Extraordinary Stories

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Tuesday, December 23, 2014

The "A Man Dressed in Fur, Face Darkened and Carrying a Whip!" Story

It was an ordinary guy.  Actually the night before Christmas and all through the house the children are looking out their windows for the arrival of …. Belsnickel.  Belsnickel is the first character in the history of Christmas characters who clearly distinguished between good children and bad children, unlike Santa Claus who came about and presented gifts to those whose names were on the famous "Santa List."  Belsnickel was known to leave switches for children who were bad through the year and would leave small toys, mittens, candies and fruit for the well-behaved on Christmas Eve.  The story goes in the Pennsylvania Dutch communities that just before everyone would go to bed, Belsnickel would announce his arrival by knocking on the windowpanes or doors.  Children actually would get to see Belsnickel peering in their windows dressed in old skins, face covered in soot, carrying a bell and a whip with pockets full of nuts and cakes.  
Had to be a scary sight for any child to see this guy on Christmas Eve.  This all began way before Santa Claus was ever a thought in the minds of children in the German and Dutch communities.  Legend has it that Belsnickel used to drag naughty children into the forest and make them pay for their mischievous behavior throughout the year.  It was here that he would give them a chance to redeem themselves by either dancing, singing or reciting poems or a Bible verse.  Can you imagine a character such as Belsnickel existing in today's society.  Certainly parents would be wearing sidearms as soon as the sun went down on Christmas Eve.  No wonder that Belsnickel disappeared into obscurity and a more friendly character known as Kriss Kringle came into the hearts and homes of children on Christmas Eve.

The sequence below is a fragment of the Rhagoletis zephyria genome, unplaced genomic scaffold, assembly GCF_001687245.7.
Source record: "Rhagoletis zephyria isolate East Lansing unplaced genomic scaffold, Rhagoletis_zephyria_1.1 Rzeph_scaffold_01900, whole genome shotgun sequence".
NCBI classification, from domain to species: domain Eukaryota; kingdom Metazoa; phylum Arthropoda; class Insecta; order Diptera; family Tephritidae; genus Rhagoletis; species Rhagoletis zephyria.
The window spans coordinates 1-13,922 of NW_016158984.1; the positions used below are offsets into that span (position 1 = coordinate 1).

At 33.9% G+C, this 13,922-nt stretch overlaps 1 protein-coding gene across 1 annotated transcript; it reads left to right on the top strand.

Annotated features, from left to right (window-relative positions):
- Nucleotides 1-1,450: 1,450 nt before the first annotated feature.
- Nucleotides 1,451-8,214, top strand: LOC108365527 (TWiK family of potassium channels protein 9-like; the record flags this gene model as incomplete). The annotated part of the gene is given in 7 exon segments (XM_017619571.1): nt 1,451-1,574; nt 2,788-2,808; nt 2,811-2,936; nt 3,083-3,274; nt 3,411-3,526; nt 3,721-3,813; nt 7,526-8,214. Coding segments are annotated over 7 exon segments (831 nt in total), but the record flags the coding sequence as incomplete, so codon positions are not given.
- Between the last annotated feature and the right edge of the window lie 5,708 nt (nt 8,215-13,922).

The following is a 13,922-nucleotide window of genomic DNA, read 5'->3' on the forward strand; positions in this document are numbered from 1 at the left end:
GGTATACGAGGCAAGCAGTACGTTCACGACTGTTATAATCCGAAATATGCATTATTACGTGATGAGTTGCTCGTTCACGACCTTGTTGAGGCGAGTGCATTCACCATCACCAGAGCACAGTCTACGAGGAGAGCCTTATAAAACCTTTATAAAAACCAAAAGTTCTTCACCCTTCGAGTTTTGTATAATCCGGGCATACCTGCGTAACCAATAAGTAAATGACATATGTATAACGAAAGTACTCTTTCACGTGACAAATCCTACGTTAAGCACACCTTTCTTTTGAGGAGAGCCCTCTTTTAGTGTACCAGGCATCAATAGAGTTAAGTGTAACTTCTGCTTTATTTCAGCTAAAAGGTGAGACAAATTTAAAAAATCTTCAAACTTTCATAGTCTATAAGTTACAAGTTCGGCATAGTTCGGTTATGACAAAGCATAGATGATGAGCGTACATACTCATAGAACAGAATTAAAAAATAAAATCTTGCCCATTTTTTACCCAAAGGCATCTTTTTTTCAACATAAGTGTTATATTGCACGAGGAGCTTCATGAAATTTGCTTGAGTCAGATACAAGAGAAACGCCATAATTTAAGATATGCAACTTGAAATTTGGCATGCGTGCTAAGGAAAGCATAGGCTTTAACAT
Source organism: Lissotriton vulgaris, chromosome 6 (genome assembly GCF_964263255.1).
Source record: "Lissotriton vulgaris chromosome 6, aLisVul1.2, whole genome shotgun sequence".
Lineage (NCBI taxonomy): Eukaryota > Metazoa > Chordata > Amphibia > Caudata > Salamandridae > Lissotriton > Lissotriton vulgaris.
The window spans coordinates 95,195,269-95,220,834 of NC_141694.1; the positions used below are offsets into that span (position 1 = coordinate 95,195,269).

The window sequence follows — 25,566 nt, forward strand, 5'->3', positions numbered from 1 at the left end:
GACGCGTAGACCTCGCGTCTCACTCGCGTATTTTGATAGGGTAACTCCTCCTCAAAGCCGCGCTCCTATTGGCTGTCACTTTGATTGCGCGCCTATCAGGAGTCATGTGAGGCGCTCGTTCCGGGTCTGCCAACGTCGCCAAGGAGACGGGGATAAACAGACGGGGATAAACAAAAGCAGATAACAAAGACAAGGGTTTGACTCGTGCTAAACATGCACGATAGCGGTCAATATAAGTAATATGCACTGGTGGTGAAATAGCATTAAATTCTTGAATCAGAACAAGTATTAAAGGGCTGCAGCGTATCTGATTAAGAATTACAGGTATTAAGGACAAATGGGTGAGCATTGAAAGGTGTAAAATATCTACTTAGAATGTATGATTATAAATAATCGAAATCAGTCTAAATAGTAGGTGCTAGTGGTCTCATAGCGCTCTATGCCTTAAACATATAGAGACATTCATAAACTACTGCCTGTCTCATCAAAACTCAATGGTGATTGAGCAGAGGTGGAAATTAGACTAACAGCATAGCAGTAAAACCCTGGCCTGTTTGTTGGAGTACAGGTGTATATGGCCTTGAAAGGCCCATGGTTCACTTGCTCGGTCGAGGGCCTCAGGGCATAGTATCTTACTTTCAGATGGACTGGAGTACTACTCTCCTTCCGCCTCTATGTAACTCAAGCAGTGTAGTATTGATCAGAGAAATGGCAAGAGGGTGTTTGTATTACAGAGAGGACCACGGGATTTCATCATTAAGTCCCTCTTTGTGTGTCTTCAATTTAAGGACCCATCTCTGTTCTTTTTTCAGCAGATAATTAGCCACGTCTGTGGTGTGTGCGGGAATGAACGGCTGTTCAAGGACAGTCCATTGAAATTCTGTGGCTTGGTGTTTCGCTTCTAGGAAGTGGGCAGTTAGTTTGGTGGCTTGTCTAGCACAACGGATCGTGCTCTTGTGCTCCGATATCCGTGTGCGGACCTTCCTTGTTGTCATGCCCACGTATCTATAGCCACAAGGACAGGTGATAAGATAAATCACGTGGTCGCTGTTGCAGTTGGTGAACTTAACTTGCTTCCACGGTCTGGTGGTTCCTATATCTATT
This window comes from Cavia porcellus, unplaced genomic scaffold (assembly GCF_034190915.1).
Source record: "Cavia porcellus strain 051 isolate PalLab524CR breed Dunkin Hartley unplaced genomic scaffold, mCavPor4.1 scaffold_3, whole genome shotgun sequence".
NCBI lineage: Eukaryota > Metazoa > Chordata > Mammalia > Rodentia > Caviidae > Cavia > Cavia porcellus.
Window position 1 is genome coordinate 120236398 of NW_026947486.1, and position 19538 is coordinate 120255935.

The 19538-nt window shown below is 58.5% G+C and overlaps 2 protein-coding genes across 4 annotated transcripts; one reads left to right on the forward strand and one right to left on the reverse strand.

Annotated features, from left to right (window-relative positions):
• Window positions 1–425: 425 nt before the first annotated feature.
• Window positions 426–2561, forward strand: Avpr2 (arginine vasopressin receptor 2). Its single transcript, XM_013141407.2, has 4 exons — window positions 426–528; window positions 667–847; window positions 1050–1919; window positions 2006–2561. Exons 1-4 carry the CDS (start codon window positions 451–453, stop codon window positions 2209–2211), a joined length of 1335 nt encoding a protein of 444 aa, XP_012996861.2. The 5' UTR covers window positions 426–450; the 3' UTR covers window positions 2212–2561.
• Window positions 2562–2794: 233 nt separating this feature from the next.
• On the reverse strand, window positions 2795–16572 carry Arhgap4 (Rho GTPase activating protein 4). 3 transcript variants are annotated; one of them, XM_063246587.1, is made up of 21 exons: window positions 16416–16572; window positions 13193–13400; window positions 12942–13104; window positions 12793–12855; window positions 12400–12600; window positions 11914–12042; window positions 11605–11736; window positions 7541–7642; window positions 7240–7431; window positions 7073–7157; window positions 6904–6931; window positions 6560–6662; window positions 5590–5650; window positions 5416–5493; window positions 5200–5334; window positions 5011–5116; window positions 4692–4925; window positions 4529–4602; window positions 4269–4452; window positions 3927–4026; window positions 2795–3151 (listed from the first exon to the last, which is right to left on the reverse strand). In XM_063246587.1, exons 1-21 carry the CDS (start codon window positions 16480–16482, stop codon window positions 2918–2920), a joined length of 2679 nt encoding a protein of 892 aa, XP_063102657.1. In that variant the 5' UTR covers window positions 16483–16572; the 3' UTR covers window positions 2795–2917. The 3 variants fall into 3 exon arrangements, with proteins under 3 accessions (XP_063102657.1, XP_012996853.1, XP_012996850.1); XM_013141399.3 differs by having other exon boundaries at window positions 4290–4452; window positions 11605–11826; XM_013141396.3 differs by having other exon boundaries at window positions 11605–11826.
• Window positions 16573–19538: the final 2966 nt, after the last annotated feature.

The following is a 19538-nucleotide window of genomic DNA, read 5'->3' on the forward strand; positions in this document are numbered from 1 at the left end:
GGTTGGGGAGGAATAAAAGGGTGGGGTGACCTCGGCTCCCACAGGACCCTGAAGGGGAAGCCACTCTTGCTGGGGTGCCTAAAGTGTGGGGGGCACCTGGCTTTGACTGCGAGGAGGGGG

I found stories in newspapers from the mid to late 1800s in towns located in south-eastern Pennsylvania where the Old Order Amish and Pennsylvnia Dutch told the story of the Belsnickel.  Then a rival character known as Santa Claus, also known as St. Nicholas, arrived on the scene.  and the rest is history.  I'm sure you have heard the 1897 story titled "Yes, Virginia, there is a Santa Claus" which was first published in the New York Sun.  As a child, I never heard of Belsnickel, but I suspect there might have been tales told about him in the country side of Lancaster County, Pa.  Can't imagine what that might have been like to be a child and be frightened of the approaching Christmas Eve.  How different my Christmases and the Christmases of my children and grandchildren might have been had Belsnickel survived into our lives.  Guess I was just lucky.  See …. it pays to be nice!  It was another extraordinary day in the life of an ordinary guy.

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